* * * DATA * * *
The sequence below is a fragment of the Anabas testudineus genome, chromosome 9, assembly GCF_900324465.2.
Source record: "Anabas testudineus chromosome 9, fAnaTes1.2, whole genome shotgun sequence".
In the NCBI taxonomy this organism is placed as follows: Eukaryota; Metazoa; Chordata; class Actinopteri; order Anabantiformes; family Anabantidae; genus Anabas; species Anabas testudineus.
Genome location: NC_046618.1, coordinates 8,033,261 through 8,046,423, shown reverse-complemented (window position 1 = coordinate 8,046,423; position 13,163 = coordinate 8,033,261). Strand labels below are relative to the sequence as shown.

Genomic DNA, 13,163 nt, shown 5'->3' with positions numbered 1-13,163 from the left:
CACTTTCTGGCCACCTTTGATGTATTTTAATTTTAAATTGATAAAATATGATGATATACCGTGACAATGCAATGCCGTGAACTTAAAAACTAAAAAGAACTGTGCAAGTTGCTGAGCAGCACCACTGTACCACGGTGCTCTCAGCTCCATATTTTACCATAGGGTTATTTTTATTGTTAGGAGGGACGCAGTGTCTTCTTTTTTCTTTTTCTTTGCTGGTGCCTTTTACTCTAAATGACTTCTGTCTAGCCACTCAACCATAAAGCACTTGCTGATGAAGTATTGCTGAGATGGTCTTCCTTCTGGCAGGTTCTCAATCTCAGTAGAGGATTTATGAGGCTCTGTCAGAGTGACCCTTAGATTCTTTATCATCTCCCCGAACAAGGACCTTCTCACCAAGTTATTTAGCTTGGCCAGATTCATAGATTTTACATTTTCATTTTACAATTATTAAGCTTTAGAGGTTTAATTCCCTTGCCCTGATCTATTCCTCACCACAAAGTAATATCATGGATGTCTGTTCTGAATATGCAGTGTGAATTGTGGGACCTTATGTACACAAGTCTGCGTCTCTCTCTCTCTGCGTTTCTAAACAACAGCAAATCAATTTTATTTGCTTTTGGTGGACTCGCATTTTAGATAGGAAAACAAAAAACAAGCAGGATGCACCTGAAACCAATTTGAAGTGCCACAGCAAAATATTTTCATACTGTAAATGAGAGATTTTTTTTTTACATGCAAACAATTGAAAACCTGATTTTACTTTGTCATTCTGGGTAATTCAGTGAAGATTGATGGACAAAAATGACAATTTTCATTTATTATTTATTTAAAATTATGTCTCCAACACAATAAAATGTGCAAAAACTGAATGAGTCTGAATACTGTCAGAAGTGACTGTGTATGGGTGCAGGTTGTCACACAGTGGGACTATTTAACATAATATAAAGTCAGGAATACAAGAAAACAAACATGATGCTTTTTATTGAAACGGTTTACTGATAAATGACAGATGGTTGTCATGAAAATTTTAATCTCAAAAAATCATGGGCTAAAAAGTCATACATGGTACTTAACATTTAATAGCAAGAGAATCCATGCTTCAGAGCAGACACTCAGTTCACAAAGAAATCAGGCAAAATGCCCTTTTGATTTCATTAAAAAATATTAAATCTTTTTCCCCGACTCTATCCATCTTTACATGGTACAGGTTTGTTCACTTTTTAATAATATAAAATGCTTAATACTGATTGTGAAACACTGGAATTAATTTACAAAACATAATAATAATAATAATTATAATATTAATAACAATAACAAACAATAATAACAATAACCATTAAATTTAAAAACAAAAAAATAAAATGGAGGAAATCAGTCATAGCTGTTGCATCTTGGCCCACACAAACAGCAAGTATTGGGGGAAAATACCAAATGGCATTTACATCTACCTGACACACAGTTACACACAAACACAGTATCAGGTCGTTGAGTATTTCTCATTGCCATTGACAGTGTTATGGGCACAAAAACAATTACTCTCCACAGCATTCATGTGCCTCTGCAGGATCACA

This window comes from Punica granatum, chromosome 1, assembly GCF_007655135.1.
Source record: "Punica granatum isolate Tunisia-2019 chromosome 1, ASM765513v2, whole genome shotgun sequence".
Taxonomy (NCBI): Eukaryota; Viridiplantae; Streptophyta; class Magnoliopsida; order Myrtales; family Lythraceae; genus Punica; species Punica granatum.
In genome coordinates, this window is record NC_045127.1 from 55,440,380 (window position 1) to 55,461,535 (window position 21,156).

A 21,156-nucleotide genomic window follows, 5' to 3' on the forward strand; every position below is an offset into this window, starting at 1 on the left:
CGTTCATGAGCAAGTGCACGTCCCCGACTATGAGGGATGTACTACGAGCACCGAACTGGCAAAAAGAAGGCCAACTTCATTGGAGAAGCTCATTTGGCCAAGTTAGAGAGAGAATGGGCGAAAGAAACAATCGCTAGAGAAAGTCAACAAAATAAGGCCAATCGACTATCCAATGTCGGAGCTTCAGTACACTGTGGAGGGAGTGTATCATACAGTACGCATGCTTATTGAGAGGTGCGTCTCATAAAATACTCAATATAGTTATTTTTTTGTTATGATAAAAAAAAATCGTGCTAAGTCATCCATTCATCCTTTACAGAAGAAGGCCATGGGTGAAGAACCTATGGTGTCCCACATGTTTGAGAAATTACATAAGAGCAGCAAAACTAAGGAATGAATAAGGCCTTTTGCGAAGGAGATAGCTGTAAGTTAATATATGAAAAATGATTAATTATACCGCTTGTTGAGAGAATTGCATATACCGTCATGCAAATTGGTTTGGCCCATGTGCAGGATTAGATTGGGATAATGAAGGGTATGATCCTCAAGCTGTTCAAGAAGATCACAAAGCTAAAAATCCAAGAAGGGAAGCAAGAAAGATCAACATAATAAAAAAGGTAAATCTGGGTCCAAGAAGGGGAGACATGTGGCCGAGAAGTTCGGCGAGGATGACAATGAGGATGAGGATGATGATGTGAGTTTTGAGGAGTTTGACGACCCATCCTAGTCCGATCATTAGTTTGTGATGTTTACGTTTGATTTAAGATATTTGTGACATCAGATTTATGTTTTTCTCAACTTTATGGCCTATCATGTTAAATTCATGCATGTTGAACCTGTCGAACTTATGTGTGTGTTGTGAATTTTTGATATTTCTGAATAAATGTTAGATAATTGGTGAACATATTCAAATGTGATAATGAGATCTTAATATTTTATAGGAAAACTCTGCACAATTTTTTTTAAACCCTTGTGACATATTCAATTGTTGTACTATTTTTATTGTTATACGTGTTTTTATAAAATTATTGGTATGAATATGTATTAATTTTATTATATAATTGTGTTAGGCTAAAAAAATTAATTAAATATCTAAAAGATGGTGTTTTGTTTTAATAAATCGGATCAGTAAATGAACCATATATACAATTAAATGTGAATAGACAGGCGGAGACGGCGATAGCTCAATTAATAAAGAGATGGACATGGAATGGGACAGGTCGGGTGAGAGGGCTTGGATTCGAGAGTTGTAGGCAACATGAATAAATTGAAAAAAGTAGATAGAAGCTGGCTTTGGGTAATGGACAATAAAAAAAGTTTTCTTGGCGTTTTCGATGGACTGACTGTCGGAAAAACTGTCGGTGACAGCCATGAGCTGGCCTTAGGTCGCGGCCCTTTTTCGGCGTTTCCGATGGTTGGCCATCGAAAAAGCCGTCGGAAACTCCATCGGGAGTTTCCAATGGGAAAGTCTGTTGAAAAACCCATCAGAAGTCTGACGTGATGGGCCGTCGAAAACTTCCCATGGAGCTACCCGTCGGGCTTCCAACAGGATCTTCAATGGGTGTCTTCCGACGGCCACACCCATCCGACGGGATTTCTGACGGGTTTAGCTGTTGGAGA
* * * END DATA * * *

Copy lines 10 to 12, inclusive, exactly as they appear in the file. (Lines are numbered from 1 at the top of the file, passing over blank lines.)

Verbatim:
In genome coordinates, this window is record NC_045127.1 from 55,440,380 (window position 1) to 55,461,535 (window position 21,156).

A 21,156-nucleotide genomic window follows, 5' to 3' on the forward strand; every position below is an offset into this window, starting at 1 on the left:
CGTTCATGAGCAAGTGCACGTCCCCGACTATGAGGGATGTACTACGAGCACCGAACTGGCAAAAAGAAGGCCAACTTCATTGGAGAAGCTCATTTGGCCAAGTTAGAGAGAGAATGGGCGAAAGAAACAATCGCTAGAGAAAGTCAACAAAATAAGGCCAATCGACTATCCAATGTCGGAGCTTCAGTACACTGTGGAGGGAGTGTATCATACAGTACGCATGCTTATTGAGAGGTGCGTCTCATAAAATACTCAATATAGTTATTTTTTTGTTATGATAAAAAAAAATCGTGCTAAGTCATCCATTCATCCTTTACAGAAGAAGGCCATGGGTGAAGAACCTATGGTGTCCCACATGTTTGAGAAATTACATAAGAGCAGCAAAACTAAGGAATGAATAAGGCCTTTTGCGAAGGAGATAGCTGTAAGTTAATATATGAAAAATGATTAATTATACCGCTTGTTGAGAGAATTGCATATACCGTCATGCAAATTGGTTTGGCCCATGTGCAGGATTAGATTGGGATAATGAAGGGTATGATCCTCAAGCTGTTCAAGAAGATCACAAAGCTAAAAATCCAAGAAGGGAAGCAAGAAAGATCAACATAATAAAAAAGGTAAATCTGGGTCCAAGAAGGGGAGACATGTGGCCGAGAAGTTCGGCGAGGATGACAATGAGGATGAGGATGATGATGTGAGTTTTGAGGAGTTTGACGACCCATCCTAGTCCGATCATTAGTTTGTGATGTTTACGTTTGATTTAAGATATTTGTGACATCAGATTTATGTTTTTCTCAACTTTATGGCCTATCATGTTAAATTCATGCATGTTGAACCTGTCGAACTTATGTGTGTGTTGTGAATTTTTGATATTTCTGAATAAATGTTAGATAATTGGTGAACATATTCAAATGTGATAATGAGATCTTAATATTTTATAGGAAAACTCTGCACAATTTTTTTTAAACCCTTGTGACATATTCAATTGTTGTACTATTTTTATTGTTATACGTGTTTTTATAAAATTATTGGTATGAATATGTATTAATTTTATTATATAATTGTGTTAGGCTAAAAAAATTAATTAAATATCTAAAAGATGGTGTTTTGTTTTAATAAATCGGATCAGTAAATGAACCATATATACAATTAAATGTGAATAGACAGGCGGAGACGGCGATAGCTCAATTAATAAAGAGATGGACATGGAATGGGACAGGTCGGGTGAGAGGGCTTGGATTCGAGAGTTGTAGGCAACATGAATAAATTGAAAAAAGTAGATAGAAGCTGGCTTTGGGTAATGGACAATAAAAAAAGTTTTCTTGGCGTTTTCGATGGACTGACTGTCGGAAAAACTGTCGGTGACAGCCATGAGCTGGCCTTAGGTCGCGGCCCTTTTTCGGCGTTTCCGATGGTTGGCCATCGAAAAAGCCGTCGGAAACTCCATCGGGAGTTTCCAATGGGAAAGTCTGTTGAAAAACCCATCAGAAGTCTGACGTGATGGGCCGTCGAAAACTTCCCATGGAGCTACCCGTCGGGCTTCCAACAGGATCTTCAATGGGTGTCTTCCGACGGCCACACCCATCCGACGGGATTTCTGACGGGTTTAGCTGTTGGAGA